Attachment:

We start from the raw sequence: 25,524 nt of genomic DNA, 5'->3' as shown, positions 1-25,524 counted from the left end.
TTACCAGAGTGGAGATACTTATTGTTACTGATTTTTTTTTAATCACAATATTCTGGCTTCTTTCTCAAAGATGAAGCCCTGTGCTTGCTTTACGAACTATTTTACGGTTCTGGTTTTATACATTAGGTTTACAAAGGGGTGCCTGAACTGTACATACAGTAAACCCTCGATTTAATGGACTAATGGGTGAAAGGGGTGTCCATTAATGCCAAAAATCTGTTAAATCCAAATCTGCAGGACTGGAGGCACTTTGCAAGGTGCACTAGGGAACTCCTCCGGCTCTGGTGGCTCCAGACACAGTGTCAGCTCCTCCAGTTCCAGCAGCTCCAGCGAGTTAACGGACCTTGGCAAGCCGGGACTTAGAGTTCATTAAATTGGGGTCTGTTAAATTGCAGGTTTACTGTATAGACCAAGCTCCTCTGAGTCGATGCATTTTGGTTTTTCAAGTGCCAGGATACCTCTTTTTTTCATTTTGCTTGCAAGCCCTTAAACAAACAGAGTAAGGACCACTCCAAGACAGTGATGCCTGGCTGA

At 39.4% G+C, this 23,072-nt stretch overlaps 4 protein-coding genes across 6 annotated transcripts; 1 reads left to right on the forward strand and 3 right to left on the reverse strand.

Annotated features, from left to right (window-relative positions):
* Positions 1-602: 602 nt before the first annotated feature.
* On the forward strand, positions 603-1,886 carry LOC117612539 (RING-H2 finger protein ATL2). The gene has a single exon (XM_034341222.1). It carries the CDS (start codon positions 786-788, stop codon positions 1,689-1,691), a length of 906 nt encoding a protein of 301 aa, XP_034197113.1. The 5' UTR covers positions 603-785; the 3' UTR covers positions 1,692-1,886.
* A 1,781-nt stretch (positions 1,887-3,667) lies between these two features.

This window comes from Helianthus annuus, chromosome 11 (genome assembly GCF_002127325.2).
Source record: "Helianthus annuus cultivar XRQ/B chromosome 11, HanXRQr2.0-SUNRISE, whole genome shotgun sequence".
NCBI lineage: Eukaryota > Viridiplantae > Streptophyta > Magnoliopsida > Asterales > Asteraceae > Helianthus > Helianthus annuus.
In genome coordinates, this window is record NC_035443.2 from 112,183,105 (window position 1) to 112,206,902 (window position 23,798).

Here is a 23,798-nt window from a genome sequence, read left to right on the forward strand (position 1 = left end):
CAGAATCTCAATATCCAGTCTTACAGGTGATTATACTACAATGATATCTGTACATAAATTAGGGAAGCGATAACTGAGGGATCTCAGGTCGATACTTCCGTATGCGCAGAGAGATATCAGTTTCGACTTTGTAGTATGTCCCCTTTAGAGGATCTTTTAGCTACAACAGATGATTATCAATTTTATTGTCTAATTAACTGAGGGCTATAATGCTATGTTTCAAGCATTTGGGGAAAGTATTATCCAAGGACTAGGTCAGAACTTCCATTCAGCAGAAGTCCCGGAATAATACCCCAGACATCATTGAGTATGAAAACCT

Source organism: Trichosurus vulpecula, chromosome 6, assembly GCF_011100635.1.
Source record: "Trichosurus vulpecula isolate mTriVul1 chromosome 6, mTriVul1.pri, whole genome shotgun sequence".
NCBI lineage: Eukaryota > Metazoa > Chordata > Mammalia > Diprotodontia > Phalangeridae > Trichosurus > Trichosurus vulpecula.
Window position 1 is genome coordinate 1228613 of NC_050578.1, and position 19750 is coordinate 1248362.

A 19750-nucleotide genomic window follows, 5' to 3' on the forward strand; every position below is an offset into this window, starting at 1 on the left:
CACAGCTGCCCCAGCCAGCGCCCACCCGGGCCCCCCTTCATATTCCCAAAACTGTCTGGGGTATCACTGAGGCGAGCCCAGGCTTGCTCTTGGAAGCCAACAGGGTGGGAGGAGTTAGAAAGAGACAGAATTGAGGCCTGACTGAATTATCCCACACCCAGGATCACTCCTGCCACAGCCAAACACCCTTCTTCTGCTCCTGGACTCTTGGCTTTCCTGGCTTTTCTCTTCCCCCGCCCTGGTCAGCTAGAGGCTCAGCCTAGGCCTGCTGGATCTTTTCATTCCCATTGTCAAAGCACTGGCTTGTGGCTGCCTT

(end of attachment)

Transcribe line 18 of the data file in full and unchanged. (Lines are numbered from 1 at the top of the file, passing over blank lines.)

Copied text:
A 19750-nucleotide genomic window follows, 5' to 3' on the forward strand; every position below is an offset into this window, starting at 1 on the left: